Thanks for making the distinction that it isn’t about choice a or choice b anymore, just a huge gap between where we are and where they(TV, cable companies) are.

  45. soj4life says:

    When the co founder of foursquare isn’t smart enough to know how to hook up his macbook to his hdtv to stream the olympics, the fear is still small. As for hbo go, time warner will crack down if they see the behavior of people giving our their usernames. Satellite is still going to be around for those in the country that are not able to get affordable broadband at speeds of 15 or 25 mbps down.

    • bravohotel01 says:

      That can’t be right, can it?

      MacBook + $100 apple tv + $5 HDMI cable = stream from MacBook to TV.

      • JEDIDIAH says:

        Or you can just jump to MacBook + HDMI cable with perhaps a dongle in between.

        Apple loves to have oddball video connectors.

  46. Alliance to Restore the Republic of the United States of America says:

    This is why most cable companies are fighting (and mostly winning) to be the sole provider of internet service in a given market.

    I would love to cut the cord, but that cord also feeds me internet.

    Conflict of interest, much?

    • NewsMuncher says:

      What really kills me is that when I ask for just internet, they try to wheedle me into getting cable with it, or flat out refuse to just let me have internet. Our current setup with TW had reps calling us periodically to try to sell us cable. We never watch cable. We have Netflix, and occasionally buy the DVD sets for shows we want to watch, like True Blood or Game of Thrones, giving money directly to the product that we like.

  47. quail20 says:

    AMC and other cable channels are blocking their streaming content from anyone who’s not obviously a cable subscriber. This has to do with Dish Network’s advertising skipping option in their satellite boxes. Anyway, because I have my cable through Verizon Fios I’m blocked from that sweet, sweet “Breaking Bad” streaming.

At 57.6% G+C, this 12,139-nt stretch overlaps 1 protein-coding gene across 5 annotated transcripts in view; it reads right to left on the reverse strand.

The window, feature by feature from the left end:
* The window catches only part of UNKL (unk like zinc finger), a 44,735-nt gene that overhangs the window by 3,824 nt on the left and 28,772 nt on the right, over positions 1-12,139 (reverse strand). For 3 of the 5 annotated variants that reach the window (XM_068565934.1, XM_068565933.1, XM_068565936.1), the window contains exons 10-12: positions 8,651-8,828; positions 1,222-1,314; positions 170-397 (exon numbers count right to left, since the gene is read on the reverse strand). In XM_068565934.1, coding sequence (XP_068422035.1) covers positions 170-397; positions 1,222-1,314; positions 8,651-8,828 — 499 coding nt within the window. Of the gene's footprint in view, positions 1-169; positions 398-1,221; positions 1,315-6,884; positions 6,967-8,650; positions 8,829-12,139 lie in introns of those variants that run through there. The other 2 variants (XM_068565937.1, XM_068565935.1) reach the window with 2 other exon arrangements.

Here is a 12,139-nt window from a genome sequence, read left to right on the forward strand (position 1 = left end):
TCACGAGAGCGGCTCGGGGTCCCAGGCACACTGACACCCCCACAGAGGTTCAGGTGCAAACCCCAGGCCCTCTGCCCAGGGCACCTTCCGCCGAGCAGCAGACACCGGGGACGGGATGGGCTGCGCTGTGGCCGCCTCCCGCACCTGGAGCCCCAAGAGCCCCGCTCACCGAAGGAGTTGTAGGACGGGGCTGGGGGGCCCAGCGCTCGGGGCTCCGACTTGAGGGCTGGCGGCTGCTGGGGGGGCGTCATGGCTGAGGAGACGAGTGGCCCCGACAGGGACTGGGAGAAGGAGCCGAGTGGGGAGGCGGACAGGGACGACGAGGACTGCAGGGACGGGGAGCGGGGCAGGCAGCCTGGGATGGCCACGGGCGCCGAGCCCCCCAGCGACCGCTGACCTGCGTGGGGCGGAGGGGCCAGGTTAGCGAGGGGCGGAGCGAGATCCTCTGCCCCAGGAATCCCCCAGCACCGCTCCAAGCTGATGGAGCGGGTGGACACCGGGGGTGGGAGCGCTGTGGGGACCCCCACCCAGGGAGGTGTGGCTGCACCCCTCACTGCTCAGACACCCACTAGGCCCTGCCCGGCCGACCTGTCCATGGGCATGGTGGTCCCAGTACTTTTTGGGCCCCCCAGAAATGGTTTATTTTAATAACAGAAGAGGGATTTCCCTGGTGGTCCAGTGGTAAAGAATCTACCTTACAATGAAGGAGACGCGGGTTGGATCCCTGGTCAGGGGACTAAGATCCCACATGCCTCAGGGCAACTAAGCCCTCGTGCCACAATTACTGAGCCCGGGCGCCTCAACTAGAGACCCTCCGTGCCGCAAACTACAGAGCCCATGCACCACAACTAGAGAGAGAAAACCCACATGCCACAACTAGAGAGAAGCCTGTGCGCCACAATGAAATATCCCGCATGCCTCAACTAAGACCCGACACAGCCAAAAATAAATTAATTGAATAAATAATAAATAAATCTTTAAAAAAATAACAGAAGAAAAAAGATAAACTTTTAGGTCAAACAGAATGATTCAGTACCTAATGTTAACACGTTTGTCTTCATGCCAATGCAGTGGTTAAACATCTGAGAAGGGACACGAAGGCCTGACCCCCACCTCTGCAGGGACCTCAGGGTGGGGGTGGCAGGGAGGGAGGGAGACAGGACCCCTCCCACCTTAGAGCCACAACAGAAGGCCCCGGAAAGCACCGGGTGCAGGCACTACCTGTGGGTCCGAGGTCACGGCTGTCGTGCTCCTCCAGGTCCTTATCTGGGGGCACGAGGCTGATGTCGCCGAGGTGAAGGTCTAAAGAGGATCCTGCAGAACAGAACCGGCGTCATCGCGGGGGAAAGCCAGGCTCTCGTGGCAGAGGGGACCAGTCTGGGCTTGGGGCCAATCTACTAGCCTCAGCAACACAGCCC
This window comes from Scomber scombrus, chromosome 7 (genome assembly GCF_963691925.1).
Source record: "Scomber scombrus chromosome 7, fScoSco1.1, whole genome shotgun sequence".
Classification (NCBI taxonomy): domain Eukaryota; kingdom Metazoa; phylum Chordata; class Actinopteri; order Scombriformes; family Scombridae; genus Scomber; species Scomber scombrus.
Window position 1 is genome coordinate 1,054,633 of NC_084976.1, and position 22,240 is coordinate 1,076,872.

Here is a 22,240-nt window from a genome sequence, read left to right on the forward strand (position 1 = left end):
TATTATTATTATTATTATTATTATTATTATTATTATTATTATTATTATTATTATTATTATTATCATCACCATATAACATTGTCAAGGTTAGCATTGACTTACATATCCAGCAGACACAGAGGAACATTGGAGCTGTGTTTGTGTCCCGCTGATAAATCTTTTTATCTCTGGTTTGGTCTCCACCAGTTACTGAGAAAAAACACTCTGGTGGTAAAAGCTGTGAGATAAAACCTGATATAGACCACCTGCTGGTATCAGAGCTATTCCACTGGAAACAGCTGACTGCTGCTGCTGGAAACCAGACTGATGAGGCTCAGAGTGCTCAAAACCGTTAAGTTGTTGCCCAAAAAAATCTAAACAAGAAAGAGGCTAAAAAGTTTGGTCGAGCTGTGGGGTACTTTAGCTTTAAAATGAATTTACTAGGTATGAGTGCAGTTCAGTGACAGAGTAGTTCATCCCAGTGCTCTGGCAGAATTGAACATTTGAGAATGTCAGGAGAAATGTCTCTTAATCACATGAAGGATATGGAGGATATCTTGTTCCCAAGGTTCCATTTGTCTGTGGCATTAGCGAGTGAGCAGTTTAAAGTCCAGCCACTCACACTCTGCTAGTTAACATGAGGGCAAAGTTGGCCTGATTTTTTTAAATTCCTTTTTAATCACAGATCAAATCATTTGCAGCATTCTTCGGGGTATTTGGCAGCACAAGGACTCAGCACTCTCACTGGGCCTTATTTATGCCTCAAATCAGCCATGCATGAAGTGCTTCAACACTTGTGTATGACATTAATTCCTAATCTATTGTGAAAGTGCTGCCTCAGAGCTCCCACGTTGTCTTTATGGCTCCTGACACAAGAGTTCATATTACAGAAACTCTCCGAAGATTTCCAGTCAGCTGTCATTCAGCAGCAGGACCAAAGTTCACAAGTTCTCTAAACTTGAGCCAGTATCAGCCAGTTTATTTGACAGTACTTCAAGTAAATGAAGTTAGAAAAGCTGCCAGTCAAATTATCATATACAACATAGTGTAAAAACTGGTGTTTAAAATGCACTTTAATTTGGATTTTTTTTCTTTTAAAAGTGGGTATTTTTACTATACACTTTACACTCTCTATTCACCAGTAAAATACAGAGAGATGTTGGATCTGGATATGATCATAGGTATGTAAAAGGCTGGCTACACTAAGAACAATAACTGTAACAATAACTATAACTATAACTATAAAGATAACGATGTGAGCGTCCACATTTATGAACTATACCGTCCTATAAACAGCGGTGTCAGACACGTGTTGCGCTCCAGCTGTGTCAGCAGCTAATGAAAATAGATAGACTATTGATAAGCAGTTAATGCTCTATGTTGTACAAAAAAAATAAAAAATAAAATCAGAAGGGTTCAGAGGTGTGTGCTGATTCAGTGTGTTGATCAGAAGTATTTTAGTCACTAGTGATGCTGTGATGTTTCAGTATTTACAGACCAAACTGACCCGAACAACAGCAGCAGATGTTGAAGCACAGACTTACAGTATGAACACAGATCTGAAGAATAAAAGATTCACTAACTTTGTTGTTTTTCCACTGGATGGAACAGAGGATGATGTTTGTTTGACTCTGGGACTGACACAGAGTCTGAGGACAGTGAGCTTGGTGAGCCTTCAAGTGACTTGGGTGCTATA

If this is how the cable channels handle a hickup caused by a satellite provider, just imagine the craziness they’ll throw out when cable subscribers bottom out. They really are knee jerk reactionaries. (I’d have set it up so that anyone with an IP address that could possibly put them as a satellite user would have to view 10 more minutes of advertising.)

    • who? says:

      I’m not that concerned about the providers only providing free streaming to people who are cable subscribers. It sounds like what they did with Breaking Bad was a little ham handed, but they have to make their money somewhere, and providing free streaming to non-subscribers doesn’t really further their goal of actually making money. AMC, in particular, makes the bulk of its shows, including Breaking Bad, available commercial free on iTunes and Amazon for $2 per episode ($3 for HD), the day after they first air. Since I don’t pay for cable, I have no problem with paying them $3 per show. Under that model, I can buy every single show I want to watch for far less money than I was paying to the cable company for a lot of crap that I never watched.

      Before I cut the cort, I did the math, and realized that there were some shows that I’d have to wait up to a year to see (HBO shows, mostly), some shows that I could get OTA, and some shows I really cared about that could buy right away (Mad Men, Breaking Bad, etc). The math seemed good enough that it was worth a try. Once I cut the cord, I realized that all of my TV watching fits into two categories: 1) Shows that I’m willing to go out of my way to see, such as Breaking Bad, and 2) times when I want to watch TV, but don’t really care what I watch, as long as it’s a good show. The $8 Netflix streaming subscription gives me plenty of content in that category. In reality, there’s maybe 2 shows a week that I pay for. The rest are either OTA, Netflix, or DVDs from the library. I’m saving about $800 per year, and don’t feel like I’m being shortchanged in any way.

  48. Rhinoguy says:

    What will really happen is that the crummy garbage will be the norm and you will be forced to pay for the diminishing amount of good stuff. Junk will be very cheap but not quite free. Look in any grocery cart waiting at the checkout and notice how much junk food is in it. The fresh veggies? Half a pound, it’s too expensive.
    Same will happen to media, mass crap will remain profitable somehow and luxury stuff will be priced out of reach of the slowly dying middle class. Yes, I’m cynical, but that doesn’t make me wrong.